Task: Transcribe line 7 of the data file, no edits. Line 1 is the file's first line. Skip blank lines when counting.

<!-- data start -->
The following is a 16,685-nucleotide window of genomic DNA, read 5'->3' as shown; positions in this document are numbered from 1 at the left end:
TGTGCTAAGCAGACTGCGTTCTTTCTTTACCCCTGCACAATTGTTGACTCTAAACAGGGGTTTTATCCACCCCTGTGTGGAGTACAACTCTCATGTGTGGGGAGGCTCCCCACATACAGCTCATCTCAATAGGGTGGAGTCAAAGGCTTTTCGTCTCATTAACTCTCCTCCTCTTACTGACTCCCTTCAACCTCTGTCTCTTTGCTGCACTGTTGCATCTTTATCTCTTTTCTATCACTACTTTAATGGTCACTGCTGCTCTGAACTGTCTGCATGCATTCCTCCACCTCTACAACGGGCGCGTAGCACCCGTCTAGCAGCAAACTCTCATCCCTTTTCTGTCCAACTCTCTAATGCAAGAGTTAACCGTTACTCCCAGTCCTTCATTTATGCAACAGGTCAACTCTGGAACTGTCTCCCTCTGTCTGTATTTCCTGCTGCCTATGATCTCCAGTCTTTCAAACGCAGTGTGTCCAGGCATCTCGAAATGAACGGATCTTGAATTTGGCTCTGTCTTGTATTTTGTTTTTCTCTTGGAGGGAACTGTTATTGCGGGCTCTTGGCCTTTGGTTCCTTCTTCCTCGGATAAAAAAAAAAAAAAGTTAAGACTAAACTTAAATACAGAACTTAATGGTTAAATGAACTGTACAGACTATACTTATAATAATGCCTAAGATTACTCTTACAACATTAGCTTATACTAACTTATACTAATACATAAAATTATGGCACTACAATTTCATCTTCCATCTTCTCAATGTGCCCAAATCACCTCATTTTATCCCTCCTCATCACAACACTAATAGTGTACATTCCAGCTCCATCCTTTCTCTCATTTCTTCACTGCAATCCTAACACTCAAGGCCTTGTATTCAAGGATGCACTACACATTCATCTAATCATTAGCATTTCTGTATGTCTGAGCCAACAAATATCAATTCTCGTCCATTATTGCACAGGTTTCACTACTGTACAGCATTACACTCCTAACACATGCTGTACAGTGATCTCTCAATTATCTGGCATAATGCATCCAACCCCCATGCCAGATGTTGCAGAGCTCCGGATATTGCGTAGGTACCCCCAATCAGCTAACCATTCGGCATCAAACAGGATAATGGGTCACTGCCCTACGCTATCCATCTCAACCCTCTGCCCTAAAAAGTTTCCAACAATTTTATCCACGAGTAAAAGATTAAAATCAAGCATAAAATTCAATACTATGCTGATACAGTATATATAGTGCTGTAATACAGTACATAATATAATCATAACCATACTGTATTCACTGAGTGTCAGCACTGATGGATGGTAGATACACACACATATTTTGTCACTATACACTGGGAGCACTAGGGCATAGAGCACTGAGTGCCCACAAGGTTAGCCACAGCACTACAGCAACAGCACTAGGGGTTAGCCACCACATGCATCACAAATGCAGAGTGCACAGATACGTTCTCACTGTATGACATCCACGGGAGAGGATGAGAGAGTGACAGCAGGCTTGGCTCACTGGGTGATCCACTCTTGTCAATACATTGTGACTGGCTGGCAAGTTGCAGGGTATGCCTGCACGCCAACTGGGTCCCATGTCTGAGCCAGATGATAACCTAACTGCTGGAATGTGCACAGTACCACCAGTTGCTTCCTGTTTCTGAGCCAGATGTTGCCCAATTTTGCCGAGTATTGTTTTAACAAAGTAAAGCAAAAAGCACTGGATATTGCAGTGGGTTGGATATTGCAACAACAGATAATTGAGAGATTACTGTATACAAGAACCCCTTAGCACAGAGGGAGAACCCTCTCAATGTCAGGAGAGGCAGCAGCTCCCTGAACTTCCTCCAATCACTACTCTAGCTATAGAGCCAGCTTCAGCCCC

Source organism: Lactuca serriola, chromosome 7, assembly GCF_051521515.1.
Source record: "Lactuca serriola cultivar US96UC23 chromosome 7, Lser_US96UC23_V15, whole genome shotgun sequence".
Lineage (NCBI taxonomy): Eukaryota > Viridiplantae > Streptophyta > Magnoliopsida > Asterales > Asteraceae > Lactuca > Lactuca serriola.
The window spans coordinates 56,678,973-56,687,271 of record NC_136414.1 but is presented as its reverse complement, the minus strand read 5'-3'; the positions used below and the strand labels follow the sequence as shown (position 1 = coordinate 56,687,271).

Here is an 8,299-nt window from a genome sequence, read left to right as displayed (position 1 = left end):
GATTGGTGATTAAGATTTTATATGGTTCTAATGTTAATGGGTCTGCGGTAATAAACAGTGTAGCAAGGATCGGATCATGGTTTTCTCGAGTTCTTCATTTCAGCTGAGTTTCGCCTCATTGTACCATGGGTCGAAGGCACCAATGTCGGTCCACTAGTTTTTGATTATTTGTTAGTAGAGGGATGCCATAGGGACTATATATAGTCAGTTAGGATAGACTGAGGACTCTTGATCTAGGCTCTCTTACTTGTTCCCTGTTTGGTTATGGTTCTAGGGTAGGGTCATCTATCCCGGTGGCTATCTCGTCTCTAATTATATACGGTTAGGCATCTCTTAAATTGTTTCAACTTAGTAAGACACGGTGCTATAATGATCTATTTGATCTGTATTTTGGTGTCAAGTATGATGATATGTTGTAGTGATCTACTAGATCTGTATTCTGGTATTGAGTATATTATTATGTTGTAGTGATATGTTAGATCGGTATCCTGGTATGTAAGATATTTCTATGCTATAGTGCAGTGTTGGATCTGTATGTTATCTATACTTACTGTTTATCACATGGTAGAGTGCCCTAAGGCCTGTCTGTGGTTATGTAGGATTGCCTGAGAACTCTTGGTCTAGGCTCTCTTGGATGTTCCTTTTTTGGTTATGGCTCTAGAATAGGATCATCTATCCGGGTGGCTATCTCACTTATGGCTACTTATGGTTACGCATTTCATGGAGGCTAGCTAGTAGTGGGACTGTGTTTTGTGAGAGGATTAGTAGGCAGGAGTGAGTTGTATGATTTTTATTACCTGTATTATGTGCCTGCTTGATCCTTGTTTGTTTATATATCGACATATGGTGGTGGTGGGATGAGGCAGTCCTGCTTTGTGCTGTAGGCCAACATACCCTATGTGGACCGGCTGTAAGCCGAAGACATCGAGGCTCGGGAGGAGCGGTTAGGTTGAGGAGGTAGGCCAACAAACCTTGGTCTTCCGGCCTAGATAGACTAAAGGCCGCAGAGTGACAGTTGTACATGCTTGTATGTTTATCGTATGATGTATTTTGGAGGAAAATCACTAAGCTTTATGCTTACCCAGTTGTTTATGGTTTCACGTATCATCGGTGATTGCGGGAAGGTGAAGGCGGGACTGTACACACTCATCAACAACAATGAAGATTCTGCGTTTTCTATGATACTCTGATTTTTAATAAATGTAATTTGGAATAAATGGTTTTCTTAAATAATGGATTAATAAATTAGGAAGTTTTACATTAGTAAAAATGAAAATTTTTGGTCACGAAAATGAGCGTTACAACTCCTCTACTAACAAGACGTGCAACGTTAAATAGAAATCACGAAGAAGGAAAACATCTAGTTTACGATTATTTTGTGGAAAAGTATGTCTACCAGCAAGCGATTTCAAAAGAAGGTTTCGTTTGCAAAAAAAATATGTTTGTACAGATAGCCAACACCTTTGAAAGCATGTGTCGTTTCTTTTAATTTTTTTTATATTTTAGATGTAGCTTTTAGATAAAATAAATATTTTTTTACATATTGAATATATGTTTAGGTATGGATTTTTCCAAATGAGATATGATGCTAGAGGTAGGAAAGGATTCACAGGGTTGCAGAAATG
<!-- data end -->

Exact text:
Here is an 8,299-nt window from a genome sequence, read left to right as displayed (position 1 = left end):